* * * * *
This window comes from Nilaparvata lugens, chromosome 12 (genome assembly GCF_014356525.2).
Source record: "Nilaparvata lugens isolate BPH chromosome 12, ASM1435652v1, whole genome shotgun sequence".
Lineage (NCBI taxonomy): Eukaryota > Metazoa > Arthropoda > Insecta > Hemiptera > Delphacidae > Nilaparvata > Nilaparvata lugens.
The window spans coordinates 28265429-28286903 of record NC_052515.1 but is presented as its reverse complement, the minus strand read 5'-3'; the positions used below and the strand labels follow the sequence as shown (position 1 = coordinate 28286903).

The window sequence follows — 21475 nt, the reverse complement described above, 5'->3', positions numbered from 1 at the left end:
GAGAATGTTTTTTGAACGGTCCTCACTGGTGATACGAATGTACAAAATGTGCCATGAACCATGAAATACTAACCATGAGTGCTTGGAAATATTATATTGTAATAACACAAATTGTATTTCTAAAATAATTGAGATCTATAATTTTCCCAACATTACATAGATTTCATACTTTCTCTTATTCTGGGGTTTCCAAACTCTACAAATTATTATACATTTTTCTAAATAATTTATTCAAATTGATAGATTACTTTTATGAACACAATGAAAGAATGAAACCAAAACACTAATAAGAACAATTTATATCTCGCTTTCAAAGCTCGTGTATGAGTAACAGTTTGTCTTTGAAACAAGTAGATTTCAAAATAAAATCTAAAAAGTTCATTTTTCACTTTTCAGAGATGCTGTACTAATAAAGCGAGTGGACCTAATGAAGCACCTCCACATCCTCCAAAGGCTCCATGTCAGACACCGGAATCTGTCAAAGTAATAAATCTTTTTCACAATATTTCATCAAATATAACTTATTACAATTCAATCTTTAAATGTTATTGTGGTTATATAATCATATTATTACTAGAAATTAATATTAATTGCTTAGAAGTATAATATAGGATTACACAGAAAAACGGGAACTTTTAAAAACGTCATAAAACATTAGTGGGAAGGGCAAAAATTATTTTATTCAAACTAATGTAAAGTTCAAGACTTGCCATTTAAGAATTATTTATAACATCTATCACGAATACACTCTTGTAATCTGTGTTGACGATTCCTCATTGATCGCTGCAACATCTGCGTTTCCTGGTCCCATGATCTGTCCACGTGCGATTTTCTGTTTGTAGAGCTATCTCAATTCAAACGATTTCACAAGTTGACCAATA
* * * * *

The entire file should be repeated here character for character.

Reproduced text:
This window comes from Nilaparvata lugens, chromosome 12 (genome assembly GCF_014356525.2).
Source record: "Nilaparvata lugens isolate BPH chromosome 12, ASM1435652v1, whole genome shotgun sequence".
Lineage (NCBI taxonomy): Eukaryota > Metazoa > Arthropoda > Insecta > Hemiptera > Delphacidae > Nilaparvata > Nilaparvata lugens.
The window spans coordinates 28265429-28286903 of record NC_052515.1 but is presented as its reverse complement, the minus strand read 5'-3'; the positions used below and the strand labels follow the sequence as shown (position 1 = coordinate 28286903).

The window sequence follows — 21475 nt, the reverse complement described above, 5'->3', positions numbered from 1 at the left end:
GAGAATGTTTTTTGAACGGTCCTCACTGGTGATACGAATGTACAAAATGTGCCATGAACCATGAAATACTAACCATGAGTGCTTGGAAATATTATATTGTAATAACACAAATTGTATTTCTAAAATAATTGAGATCTATAATTTTCCCAACATTACATAGATTTCATACTTTCTCTTATTCTGGGGTTTCCAAACTCTACAAATTATTATACATTTTTCTAAATAATTTATTCAAATTGATAGATTACTTTTATGAACACAATGAAAGAATGAAACCAAAACACTAATAAGAACAATTTATATCTCGCTTTCAAAGCTCGTGTATGAGTAACAGTTTGTCTTTGAAACAAGTAGATTTCAAAATAAAATCTAAAAAGTTCATTTTTCACTTTTCAGAGATGCTGTACTAATAAAGCGAGTGGACCTAATGAAGCACCTCCACATCCTCCAAAGGCTCCATGTCAGACACCGGAATCTGTCAAAGTAATAAATCTTTTTCACAATATTTCATCAAATATAACTTATTACAATTCAATCTTTAAATGTTATTGTGGTTATATAATCATATTATTACTAGAAATTAATATTAATTGCTTAGAAGTATAATATAGGATTACACAGAAAAACGGGAACTTTTAAAAACGTCATAAAACATTAGTGGGAAGGGCAAAAATTATTTTATTCAAACTAATGTAAAGTTCAAGACTTGCCATTTAAGAATTATTTATAACATCTATCACGAATACACTCTTGTAATCTGTGTTGACGATTCCTCATTGATCGCTGCAACATCTGCGTTTCCTGGTCCCATGATCTGTCCACGTGCGATTTTCTGTTTGTAGAGCTATCTCAATTCAAACGATTTCACAAGTTGACCAATA